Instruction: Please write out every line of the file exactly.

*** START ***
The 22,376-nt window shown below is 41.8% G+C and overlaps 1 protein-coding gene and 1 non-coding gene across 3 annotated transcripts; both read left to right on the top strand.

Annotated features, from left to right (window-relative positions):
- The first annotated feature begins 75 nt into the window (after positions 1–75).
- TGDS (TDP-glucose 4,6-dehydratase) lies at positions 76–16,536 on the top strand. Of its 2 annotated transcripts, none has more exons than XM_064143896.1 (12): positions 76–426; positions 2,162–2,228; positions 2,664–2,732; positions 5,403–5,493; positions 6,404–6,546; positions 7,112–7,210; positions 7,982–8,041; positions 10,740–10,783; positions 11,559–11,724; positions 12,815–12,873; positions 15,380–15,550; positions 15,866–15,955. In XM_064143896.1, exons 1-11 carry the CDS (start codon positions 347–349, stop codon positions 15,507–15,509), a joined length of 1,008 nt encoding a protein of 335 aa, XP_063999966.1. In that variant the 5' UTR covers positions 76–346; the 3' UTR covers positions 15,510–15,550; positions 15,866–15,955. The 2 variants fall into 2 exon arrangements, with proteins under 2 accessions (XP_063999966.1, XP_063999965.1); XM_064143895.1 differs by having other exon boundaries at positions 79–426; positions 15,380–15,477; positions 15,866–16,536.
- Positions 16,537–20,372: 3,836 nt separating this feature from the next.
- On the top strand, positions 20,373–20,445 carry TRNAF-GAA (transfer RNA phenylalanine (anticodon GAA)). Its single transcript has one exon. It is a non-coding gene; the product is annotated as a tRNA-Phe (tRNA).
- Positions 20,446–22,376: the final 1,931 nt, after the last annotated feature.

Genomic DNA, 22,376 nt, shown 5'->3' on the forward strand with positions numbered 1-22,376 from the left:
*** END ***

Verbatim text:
The 22,376-nt window shown below is 41.8% G+C and overlaps 1 protein-coding gene and 1 non-coding gene across 3 annotated transcripts; both read left to right on the top strand.

Annotated features, from left to right (window-relative positions):
- The first annotated feature begins 75 nt into the window (after positions 1–75).
- TGDS (TDP-glucose 4,6-dehydratase) lies at positions 76–16,536 on the top strand. Of its 2 annotated transcripts, none has more exons than XM_064143896.1 (12): positions 76–426; positions 2,162–2,228; positions 2,664–2,732; positions 5,403–5,493; positions 6,404–6,546; positions 7,112–7,210; positions 7,982–8,041; positions 10,740–10,783; positions 11,559–11,724; positions 12,815–12,873; positions 15,380–15,550; positions 15,866–15,955. In XM_064143896.1, exons 1-11 carry the CDS (start codon positions 347–349, stop codon positions 15,507–15,509), a joined length of 1,008 nt encoding a protein of 335 aa, XP_063999966.1. In that variant the 5' UTR covers positions 76–346; the 3' UTR covers positions 15,510–15,550; positions 15,866–15,955. The 2 variants fall into 2 exon arrangements, with proteins under 2 accessions (XP_063999966.1, XP_063999965.1); XM_064143895.1 differs by having other exon boundaries at positions 79–426; positions 15,380–15,477; positions 15,866–16,536.
- Positions 16,537–20,372: 3,836 nt separating this feature from the next.
- On the top strand, positions 20,373–20,445 carry TRNAF-GAA (transfer RNA phenylalanine (anticodon GAA)). Its single transcript has one exon. It is a non-coding gene; the product is annotated as a tRNA-Phe (tRNA).
- Positions 20,446–22,376: the final 1,931 nt, after the last annotated feature.

Genomic DNA, 22,376 nt, shown 5'->3' on the forward strand with positions numbered 1-22,376 from the left: